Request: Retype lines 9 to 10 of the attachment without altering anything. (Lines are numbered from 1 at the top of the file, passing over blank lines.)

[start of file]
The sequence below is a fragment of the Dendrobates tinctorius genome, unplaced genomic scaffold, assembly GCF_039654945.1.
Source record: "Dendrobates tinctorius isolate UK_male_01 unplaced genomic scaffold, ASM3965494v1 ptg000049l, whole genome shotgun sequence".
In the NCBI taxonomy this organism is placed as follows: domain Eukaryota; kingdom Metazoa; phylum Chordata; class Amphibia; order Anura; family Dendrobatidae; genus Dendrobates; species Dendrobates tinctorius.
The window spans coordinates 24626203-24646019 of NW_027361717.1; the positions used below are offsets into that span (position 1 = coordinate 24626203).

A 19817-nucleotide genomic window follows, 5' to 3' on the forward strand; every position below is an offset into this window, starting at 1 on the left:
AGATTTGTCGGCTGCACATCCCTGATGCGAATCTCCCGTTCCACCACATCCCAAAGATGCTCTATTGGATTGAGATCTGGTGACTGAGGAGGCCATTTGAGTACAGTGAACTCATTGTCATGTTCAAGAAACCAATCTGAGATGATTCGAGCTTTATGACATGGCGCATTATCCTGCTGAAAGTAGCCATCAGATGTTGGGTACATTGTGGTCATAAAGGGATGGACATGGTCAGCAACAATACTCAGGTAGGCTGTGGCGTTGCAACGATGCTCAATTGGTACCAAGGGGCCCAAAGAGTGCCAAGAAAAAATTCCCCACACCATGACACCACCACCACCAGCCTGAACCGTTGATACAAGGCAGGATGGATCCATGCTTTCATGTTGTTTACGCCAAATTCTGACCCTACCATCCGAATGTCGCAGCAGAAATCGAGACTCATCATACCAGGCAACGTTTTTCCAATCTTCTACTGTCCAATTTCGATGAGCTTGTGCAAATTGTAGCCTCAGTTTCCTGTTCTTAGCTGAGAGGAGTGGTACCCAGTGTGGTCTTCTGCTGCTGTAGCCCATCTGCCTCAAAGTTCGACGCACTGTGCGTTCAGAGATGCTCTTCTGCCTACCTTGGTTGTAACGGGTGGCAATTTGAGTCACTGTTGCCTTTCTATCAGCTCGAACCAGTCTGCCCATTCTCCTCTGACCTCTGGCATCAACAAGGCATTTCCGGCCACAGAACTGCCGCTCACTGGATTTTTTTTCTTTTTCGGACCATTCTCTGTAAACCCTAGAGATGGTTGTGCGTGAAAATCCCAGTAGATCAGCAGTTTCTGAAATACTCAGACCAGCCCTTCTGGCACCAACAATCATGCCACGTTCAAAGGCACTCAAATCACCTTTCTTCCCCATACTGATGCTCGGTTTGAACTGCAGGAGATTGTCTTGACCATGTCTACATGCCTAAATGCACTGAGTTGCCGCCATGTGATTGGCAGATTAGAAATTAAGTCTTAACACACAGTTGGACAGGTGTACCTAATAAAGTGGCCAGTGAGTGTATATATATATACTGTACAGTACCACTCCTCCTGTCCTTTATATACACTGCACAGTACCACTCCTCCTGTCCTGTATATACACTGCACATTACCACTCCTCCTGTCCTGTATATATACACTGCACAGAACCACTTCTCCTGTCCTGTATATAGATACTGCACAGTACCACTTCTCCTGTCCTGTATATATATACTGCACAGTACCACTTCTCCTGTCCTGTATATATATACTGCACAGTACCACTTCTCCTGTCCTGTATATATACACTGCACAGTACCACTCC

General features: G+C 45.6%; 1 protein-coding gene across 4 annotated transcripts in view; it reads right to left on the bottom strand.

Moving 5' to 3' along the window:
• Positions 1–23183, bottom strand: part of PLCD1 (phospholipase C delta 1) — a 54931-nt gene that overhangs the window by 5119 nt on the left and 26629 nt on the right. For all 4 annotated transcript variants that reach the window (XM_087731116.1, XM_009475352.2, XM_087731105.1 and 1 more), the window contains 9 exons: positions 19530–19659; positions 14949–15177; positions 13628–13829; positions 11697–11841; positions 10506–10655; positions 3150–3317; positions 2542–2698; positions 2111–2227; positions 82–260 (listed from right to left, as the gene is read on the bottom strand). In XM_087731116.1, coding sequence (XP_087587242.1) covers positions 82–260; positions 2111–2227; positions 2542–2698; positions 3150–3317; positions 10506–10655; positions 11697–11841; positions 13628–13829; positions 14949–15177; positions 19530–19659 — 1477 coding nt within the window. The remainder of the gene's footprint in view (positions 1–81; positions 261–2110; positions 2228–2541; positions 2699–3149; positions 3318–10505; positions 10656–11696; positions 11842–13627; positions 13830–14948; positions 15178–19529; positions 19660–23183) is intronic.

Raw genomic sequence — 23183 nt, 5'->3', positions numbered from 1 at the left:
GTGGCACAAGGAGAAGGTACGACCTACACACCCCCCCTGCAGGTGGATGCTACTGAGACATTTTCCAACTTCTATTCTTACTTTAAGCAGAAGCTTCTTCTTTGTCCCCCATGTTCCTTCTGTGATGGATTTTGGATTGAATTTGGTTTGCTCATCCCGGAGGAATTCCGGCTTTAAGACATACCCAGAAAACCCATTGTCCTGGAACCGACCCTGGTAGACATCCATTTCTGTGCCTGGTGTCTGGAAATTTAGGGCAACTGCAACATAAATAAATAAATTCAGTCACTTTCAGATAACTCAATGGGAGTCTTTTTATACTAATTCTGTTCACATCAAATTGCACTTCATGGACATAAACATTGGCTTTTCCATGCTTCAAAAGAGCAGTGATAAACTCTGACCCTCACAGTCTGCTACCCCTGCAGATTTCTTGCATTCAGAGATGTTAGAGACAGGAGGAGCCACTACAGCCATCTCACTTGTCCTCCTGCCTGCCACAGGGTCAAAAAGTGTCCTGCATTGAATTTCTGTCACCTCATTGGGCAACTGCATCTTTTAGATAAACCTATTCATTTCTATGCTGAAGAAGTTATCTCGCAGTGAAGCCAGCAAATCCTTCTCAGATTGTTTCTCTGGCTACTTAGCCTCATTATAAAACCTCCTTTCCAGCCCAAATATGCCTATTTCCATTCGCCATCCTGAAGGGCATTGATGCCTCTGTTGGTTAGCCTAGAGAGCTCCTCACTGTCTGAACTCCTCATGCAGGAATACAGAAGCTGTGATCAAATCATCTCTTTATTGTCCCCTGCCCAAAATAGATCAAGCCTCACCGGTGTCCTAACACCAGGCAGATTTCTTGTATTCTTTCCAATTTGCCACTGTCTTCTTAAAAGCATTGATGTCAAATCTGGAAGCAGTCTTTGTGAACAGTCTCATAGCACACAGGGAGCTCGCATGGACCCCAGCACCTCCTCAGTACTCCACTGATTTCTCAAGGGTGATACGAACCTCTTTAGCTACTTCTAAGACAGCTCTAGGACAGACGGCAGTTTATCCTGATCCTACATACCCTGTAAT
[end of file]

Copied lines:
• Positions 1–23183, bottom strand: part of PLCD1 (phospholipase C delta 1) — a 54931-nt gene that overhangs the window by 5119 nt on the left and 26629 nt on the right. For all 4 annotated transcript variants that reach the window (XM_087731116.1, XM_009475352.2, XM_087731105.1 and 1 more), the window contains 9 exons: positions 19530–19659; positions 14949–15177; positions 13628–13829; positions 11697–11841; positions 10506–10655; positions 3150–3317; positions 2542–2698; positions 2111–2227; positions 82–260 (listed from right to left, as the gene is read on the bottom strand). In XM_087731116.1, coding sequence (XP_087587242.1) covers positions 82–260; positions 2111–2227; positions 2542–2698; positions 3150–3317; positions 10506–10655; positions 11697–11841; positions 13628–13829; positions 14949–15177; positions 19530–19659 — 1477 coding nt within the window. The remainder of the gene's footprint in view (positions 1–81; positions 261–2110; positions 2228–2541; positions 2699–3149; positions 3318–10505; positions 10656–11696; positions 11842–13627; positions 13830–14948; positions 15178–19529; positions 19660–23183) is intronic.

Raw genomic sequence — 23183 nt, 5'->3', positions numbered from 1 at the left: